More generally, regional programmes that relate to the oceans and coasts need to build-in the achievement of SDG14 into their design and implementation. Of particular importance is for these programmes to support participating countries in addressing SDG14, bearing in mind that many developing countries simply do not have the resources to do so on their own, and continue to rely on outside assistance in this regard. Of course, this approach should be seen as temporary, with the ideal of countries maintaining their own programmes in a sustainable manner being the longer term goal.
In terms of information and technology that is critical to support achievement of SDG14 at a global level, the poorly understood impacts of marine micro plastic pollution and the impacts of ocean acidification are areas requiring urgent attention. Without a better understanding of these types of threats, it is not possible to design possible solutions and mitigation measures. Research into these and other areas need to include elements leading to positive impact and potential solutions, rather than only address ‘interesting’ theoretical questions. Another area of research that could improve collaborative management of the ocean is on policy related to the deep sea and ABNJs. None of the global climate related threats can be solved by one country on its own, and ways need to be developed to ensure more effective management of the ocean as a whole.

Aurelien Carbonniere's picture

Aurelien Carbonniere said:

- Foster the emergence of an "integrated" marine knowledge which itself requires the development of a proper dedicated research (how to better exploit synergies between disciplines, how to adress the current gaps, how to link different groups of people?);- Promote effective interfaces and platforms/fora (eg. Science /policy interface) to exchange and discuss on cross-cutting issues : social and political sciences could be really needed to facilitate multiple interactions; - Foster the open access to research infrastructures to increase researchers' mobility and generate emulation, exchange of ideas and therefore new types of knowledge;- Promote and reinforce environmental education in schools

Cesar TORO's picture

Cesar TORO said:

Despite world economy and the life in the Planet depend on the Ocean, ocean affairs have received no significant attention.  Most of regions do not have a regional ocean policy and few countries have national ocean policy in place. Access to science for policy making is limited. It is difficult to access information needed for developing policy in general and in particular for supporting ocean related agreements, e.g. agreement on Biodiversity Beyond Areas of National Jurisdiction (BBNJ) currently being negotiated. As well, information needed to address much of SDG14 implementation and monitoring is limited or scarce.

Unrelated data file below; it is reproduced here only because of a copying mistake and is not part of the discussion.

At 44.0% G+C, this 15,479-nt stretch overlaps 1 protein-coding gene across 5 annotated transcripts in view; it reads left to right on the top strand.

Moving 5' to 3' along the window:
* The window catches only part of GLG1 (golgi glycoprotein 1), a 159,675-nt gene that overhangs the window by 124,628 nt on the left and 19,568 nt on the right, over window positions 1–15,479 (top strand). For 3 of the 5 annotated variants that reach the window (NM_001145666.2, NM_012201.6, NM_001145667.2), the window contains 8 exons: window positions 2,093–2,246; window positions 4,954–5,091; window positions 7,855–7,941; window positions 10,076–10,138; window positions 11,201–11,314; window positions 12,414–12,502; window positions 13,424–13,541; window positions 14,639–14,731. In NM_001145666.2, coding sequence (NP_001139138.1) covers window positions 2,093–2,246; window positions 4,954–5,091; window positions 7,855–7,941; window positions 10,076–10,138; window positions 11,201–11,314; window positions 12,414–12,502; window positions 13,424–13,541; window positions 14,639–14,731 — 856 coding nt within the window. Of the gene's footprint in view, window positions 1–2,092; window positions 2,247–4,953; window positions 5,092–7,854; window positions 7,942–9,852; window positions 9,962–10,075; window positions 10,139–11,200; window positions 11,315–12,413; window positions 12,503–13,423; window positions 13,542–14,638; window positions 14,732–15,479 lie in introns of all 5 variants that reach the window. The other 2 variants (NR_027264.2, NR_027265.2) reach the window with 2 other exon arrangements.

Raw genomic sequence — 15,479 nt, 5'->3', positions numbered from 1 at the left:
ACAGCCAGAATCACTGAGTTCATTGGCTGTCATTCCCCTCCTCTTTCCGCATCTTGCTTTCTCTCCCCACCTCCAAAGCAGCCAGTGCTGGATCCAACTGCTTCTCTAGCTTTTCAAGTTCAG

Thus, a major priority should be focusing in producing sciences / improving access to data and information that support monitoring and implementation of already established ocean related agreements.

Lucy Scott's picture

Lucy Scott said:

Welcome to the online forum on increasing scientific knowledge, and developing research capacity and transfer of marine technology to improve ocean health and to enhance the contribution of marine biodiversity to development (SDG14.a) in advance of The Ocean Conference. We are very pleased to be moderating this discussion and looking forward to hearing from you.

For question 2, we are very interested to receive your input on priority actions. Please feel free to make your inputs on one or all of the questions we have posed here.

•    What do you see as some of the priority actions which we can all rally around in global  'Calls for Action' in achieving Target 14.a and to improve the current state of scientific knowledge and research capacity in order to improve ocean health?

•    What actions from local to global scales are needed to develop and support existing observational networks?

•    What actions have already been taken in your region/country?

•    What new actions are needed for capacity building, knowledge and data sharing, and policy to further assist in delivering to the needs of communities and the environment?

This forum will remain open until 17 April and we will monitor the inputs to ensure the discussion makes a substantive input to be carried to the Conference in June. Summaries of the responses will be compiled at the end of the discussion period and posted on the platform.

Your voice matters!  Make it count as the global community converges in June 2017 to commit to action to realize Sustainable Development Goal 14 to sustain Life Below Water for our and future generations!